Struggling Munster show true grit to overcome Stade

Stade Francais suffer provencial backlash as Foley’s side restore some badly needed pride

Not complete redemption for a distinctly flawed European campaign, all the more so by Munster's own exacting standards, but at least Anthony Foley's side restored something from this season's Champions Cup foray.

If nothing else, this Munster team restored their pride, and their sense of being, particularly in Thomond Park.

Anything less would have left their reputation in tatters. While Foley and his players had talked of the need to restore some pride in the fabled jersey, significantly his counterpart Gonzalo Quesada had spoken of the need to keep a lid on their celebrations last week and to prepare with humility given the inevitable Munster backlash.

Just as significantly therefore, Munster didn’t disappoint Quesada and Stade. The French champions lost for the third time in three visits here, and the sheer energy and intensity of Munster’s performance seemed to spook Stade a tad. They had qualification to play for, picked a strong team, had an early lead, a superior scrum, and were up for it physically, yet were well beaten by a Munster team who hunted in packs, mauled superbly and if guilty of playing in their own half were rewarded with two fine long-range tries.

In the 12 consecutive campaigns from 1998-1999 in which Munster reached the knockout stages, they only lost once at home, and that was after they had already qualified. But in the last two seasons, it’s been home defeats to Clermont and Leicester which effectively cost them any chance of a place in the last eight.

Thomond Park has lost some of its lustre in recent years, but at least this ensured something of the old mystique has survived. After everything that had happened this season, it was an important statement win.

“Yes,” agreed Foley. “It’s in our DNA in and around here to make sure that the jersey is the most important thing and we represent it. I thought the boys today played with a lot of ferocity out there, and they had to.”

He cited the full Euro debut of Uruguayan prop Mario Sagario and John Ryan’s effort off the bench in stemming Stade’s scrum despite the absence of Stephen Archer and BJ Botha, who he accepted had probably played his last game for Munster after five distinguished seasons with them.

First start

“When you start with that, with the effort and what it means for them to play in the jersey, other fellas who have worn it on more occasions kind of buy into it, and everything gets a lift. Even Liam [O’Connor] got three or four minutes at the end, and I think everyone gets a lift when they see a young Munsterman coming out onto the pitch and getting his first start.”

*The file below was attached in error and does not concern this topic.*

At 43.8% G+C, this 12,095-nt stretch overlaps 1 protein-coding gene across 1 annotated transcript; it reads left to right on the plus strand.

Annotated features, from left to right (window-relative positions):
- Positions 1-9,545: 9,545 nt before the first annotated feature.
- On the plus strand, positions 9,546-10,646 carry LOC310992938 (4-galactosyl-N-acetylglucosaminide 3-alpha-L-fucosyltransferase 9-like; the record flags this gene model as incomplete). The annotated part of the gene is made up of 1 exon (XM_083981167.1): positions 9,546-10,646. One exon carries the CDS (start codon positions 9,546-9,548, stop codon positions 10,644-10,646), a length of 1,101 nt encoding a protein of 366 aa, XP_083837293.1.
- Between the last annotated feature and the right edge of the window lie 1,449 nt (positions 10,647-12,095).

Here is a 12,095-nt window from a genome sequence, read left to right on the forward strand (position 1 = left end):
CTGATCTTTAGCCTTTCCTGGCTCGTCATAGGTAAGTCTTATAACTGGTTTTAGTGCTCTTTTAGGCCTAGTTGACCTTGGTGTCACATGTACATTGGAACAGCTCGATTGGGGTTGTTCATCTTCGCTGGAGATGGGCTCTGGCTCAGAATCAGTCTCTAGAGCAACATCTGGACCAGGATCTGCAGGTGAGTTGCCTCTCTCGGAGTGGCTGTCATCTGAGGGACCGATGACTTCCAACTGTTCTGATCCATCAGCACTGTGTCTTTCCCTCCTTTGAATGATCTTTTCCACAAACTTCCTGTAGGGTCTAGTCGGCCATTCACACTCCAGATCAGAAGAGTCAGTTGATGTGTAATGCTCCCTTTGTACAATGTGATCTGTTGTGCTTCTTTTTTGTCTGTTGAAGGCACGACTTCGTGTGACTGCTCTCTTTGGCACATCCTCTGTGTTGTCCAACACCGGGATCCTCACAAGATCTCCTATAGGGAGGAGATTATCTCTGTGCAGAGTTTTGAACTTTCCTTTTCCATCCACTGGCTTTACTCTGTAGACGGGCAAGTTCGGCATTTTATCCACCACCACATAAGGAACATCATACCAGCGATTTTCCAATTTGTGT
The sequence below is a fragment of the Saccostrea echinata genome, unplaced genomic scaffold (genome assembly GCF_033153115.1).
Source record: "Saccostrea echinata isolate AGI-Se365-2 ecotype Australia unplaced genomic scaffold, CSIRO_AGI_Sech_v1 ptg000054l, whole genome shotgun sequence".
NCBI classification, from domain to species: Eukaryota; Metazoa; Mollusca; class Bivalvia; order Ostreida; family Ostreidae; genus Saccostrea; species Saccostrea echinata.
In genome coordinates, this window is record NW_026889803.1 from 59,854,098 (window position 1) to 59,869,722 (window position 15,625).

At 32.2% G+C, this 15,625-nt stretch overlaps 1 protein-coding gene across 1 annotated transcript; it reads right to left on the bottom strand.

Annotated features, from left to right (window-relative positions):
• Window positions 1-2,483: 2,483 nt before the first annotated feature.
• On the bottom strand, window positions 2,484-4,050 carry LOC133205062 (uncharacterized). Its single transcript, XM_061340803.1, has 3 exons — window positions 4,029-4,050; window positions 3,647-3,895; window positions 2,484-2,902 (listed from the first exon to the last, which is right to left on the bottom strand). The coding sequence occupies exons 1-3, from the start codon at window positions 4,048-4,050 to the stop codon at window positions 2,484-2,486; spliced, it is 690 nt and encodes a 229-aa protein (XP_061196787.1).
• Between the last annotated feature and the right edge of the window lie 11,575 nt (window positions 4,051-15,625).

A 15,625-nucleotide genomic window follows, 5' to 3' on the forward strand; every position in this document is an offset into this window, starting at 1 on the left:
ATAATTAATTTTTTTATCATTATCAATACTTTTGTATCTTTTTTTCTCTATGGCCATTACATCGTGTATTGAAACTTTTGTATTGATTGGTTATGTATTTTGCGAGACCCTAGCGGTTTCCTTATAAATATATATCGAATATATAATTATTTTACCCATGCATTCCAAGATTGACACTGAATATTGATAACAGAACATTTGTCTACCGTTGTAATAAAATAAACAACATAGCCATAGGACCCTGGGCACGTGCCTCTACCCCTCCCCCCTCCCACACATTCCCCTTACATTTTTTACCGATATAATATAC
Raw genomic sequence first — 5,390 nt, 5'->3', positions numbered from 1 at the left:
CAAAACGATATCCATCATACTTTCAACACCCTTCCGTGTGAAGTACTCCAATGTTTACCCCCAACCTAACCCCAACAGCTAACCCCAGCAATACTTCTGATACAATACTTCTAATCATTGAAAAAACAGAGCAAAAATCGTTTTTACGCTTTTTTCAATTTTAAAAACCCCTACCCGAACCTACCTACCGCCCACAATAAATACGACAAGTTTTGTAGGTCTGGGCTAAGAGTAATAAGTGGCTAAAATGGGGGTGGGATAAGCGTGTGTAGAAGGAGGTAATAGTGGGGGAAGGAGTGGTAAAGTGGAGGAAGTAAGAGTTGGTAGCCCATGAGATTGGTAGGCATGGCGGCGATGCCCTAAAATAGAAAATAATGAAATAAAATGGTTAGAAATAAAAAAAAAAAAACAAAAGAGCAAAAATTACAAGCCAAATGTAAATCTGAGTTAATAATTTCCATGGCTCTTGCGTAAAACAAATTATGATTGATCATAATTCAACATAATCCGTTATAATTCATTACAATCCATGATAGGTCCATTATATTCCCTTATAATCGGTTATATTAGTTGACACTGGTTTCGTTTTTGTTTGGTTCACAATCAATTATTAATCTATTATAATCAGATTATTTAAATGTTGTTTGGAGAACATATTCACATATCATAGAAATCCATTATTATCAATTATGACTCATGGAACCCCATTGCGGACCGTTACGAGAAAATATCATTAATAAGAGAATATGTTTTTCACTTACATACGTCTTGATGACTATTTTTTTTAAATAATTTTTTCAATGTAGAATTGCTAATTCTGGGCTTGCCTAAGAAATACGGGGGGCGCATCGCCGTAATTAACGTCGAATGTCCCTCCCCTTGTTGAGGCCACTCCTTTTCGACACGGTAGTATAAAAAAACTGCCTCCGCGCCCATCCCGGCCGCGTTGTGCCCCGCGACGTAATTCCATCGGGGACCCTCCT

The swathes of empty seats again highlights how the Red Army is waning in numbers, but even if the actual attendance was probably around 4,000 less than the official one of 18,884, that still compares favourably with their capital city neighbours and rivals. Indeed, it was the second biggest attendance of the seven games on Saturday. Given the less spectator-friendly 1pm kick-off time, it probably re-affirms the claim from CEO Garrett Fitzgerald that Munster’s core support is around the 15,000 mark.

Furthermore, those that remembered the good old days in these more difficult times and came out to support Munster at such a low ebb in their season, and in their history, did so with fervour. The old umbilical link.

At a key juncture in the first half, it was Julien Dupuy’s error which conceded a five metre scrum, whereupon Morné Steyn curiously opted for a blindside pass to winger Waisea Vuidravuwalu. It was also forward, which led to the indirect scrum penalty and lineout drive from which Mike Sherry scored his fourth try of the season. Nothing gets the Munster juices flowing quite like a close-range try by the pack.

There followed opportunist tries either side of the break by Keith Earls, standing up Pascal Papé on half-way like a mannequin to leave the scramble defence to chase him home, and Simon Zebo, superbly latching onto a delicious chip by Ian Keatley, a move entirely concocted off the cuff by the two of them.


Ronan O'Mahony was binned and then Jonathan Ross was given a soft try from Sherry's overthrow, but in each instance Munster responded with character; Stander leading the way with a typically all-action effort and the game-clinching, bonus-point try.

“Ah, he’s a great man. He’s a great man, and the player comes out of that,” enthused Foley.

Reflecting on O’Mahony’s yellow card, Stander said: “When we saw that card everyone had to switch on, had to double job, had to cover someone on the pitch; everyone just stepped up. I didn’t even have to talk to them to get that from the players. That was the difference in the second half.

“The thing is, I know what the boys are capable of and they pushed me,” he added. “People talked about there is no leadership but the boys rallied around me and they pushed me.

“It’s good to get a result as a captain because I know what the boys can do and I know their ability. We are a good team and there is a lot of leaders in this group and they all rallied around me and it was good to get a win as a captain.”

Gerry Thornley

Gerry Thornley

Gerry Thornley is Rugby Correspondent of The Irish Times